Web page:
The charged arginine residue, R157 present on the alpha helix of the PN2 sub-domain, is unique to OqxB and forms hydrogen bond interaction with the DDM1 molecule. R157 is replaced with a small hydrophilic serine residue (S155) in both AcrB and MexB pumps (Fig. 3). In the case of AcrB, the serine residue side chain forms water-mediated interaction with the backbone carbonyl of F178 residue that is one of the important phenylalanine cage residues. This water-mediated interaction is observed in several apo and ligand-bound AcrB crystal structures, including AcrB-peri (AcrB without transmembrane portion) structures, signifying that the water molecule is not random bulk water (Fig. 3B). Though these two residues are at identical positions in the MexB structure (Fig. 3C), the lack of water molecule densities in the structure hindered the comparison. Water molecule at the corresponding position close to R157 residue side chain in OqxB structure is unlikely due to its longer side chain (Fig. 3A). The R157 guanidino side chain forms intra-molecular interactions with the E184 residue side chain and the S182 main chain carbonyl group, contributing to the difference in the loop and β-sheet orientation in comparison with AcrB and MexB (Fig. 3D).

Fig. 3: Key residue variation in OqxB substrate-binding pocket.
figure3

Lengthy positively charged arginine residue R157 and its intra-molecular interactions with E184 residue are highlighted in OqxB (A). The small hydrophilic residue S155 is present in AcrB (B) and MexB (C) at identical positions, superposition of all the three structures (D). The S155 side chain demonstrated water-mediated interaction with the F178 main chain carbonyl oxygen atom in the case of AcrB. The OqxB structure is shown with cyan cartoons whereas AcrB and MexB are shown as green and magenta cartoons, respectively. Residues labeled accordingly and intra-molecular interactions depicted as broken lines. All the three structures superimposed to highlight the conformational change at β-sheet and loop portion of OqxB. The g-loop showed in all three structures for better understanding.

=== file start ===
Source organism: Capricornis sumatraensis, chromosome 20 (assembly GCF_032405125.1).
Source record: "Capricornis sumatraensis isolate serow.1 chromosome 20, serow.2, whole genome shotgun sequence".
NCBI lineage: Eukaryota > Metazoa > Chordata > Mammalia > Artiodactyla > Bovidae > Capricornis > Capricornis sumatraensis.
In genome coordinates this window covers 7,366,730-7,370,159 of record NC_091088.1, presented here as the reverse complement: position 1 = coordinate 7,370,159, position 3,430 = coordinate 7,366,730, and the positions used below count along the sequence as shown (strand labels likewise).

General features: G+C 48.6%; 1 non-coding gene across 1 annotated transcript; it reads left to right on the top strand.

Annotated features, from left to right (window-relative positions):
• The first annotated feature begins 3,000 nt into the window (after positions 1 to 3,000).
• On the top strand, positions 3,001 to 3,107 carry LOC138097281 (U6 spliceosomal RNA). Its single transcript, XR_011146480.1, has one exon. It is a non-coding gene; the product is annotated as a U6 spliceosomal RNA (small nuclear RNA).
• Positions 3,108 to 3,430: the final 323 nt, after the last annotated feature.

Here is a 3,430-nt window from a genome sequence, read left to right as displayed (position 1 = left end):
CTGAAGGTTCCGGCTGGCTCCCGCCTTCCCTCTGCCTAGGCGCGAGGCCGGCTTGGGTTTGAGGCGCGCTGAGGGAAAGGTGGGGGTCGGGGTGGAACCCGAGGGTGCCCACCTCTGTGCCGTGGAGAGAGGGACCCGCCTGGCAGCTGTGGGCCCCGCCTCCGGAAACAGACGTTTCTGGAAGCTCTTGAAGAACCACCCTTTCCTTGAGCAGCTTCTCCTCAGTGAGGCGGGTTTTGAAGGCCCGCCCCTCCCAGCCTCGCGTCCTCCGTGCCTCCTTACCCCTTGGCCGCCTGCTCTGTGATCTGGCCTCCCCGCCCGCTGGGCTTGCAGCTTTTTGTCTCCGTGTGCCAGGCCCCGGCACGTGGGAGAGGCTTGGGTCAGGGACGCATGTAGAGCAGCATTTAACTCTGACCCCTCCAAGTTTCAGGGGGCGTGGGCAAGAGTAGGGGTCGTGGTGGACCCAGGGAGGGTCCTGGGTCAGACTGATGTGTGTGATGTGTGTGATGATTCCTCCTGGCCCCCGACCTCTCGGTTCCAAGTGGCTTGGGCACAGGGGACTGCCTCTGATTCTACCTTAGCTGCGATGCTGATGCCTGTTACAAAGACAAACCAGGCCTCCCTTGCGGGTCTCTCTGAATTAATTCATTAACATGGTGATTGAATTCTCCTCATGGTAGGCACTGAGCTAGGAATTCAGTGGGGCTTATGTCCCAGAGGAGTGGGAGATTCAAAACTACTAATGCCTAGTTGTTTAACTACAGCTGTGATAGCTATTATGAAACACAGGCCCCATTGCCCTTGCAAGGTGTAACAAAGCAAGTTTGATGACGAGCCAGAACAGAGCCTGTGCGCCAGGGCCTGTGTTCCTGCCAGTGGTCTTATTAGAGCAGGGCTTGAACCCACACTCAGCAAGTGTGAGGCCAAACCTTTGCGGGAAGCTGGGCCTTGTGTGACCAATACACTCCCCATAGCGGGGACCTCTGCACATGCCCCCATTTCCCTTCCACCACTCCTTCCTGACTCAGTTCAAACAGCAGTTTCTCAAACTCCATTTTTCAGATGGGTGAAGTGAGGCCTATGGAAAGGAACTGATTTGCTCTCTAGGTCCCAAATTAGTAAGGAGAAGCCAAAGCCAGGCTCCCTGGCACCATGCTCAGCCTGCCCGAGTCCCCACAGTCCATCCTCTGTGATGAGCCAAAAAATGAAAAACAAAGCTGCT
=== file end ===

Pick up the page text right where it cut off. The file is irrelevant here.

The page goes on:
Next, we compared g-loops (gate loop) that are part of the PC1 sub-domain and resides close to the entrance tunnel in OqxB, AcrB, and MexB (Fig. 4). Several structural and mutational studies demonstrate that the g-loop is important to allow the substrate molecules into the substrate-binding pocket and facilitate the efflux process53. In the g-loop, four glycine residues (G614, G616, G619, and G621) are present in AcrB, three glycines (G614, G616, and G621) in MexB (Supplementary Fig. S5A, B), and only one glycine, G620 (equivalent to G614 of AcrB and MexB) on OqxB loop. Interestingly, two proline residues (P619 and P630) are present on each side of the loop (Supplementary Fig. S5C) that are not observed in the other two RND family efflux pumps. Moreover, the OqxB g-loop is longer by two residues (Fig. 4A) than AcrB and MexB (16 vs. 14 g-loop residues). Two phenylalanine residues (F615 and F617) present on g-loop of both AcrB and MexB are crucial for substrate binding (Figs. 4B and 4C) were replaced with small hydrophobic residues such as L621 and A623 in OqxB. This is compensated by F626 that swings back towards substrate-binding pocket facilitated by the extended loop, as well as the presence of prolines on both sides of the loop thereby contributing to the phenylalanine cage architecture (Fig. 4D). These overall structural differences are responsible for the binding mode difference of DDM molecules at OqxB substrate-binding pocket compared to MexB.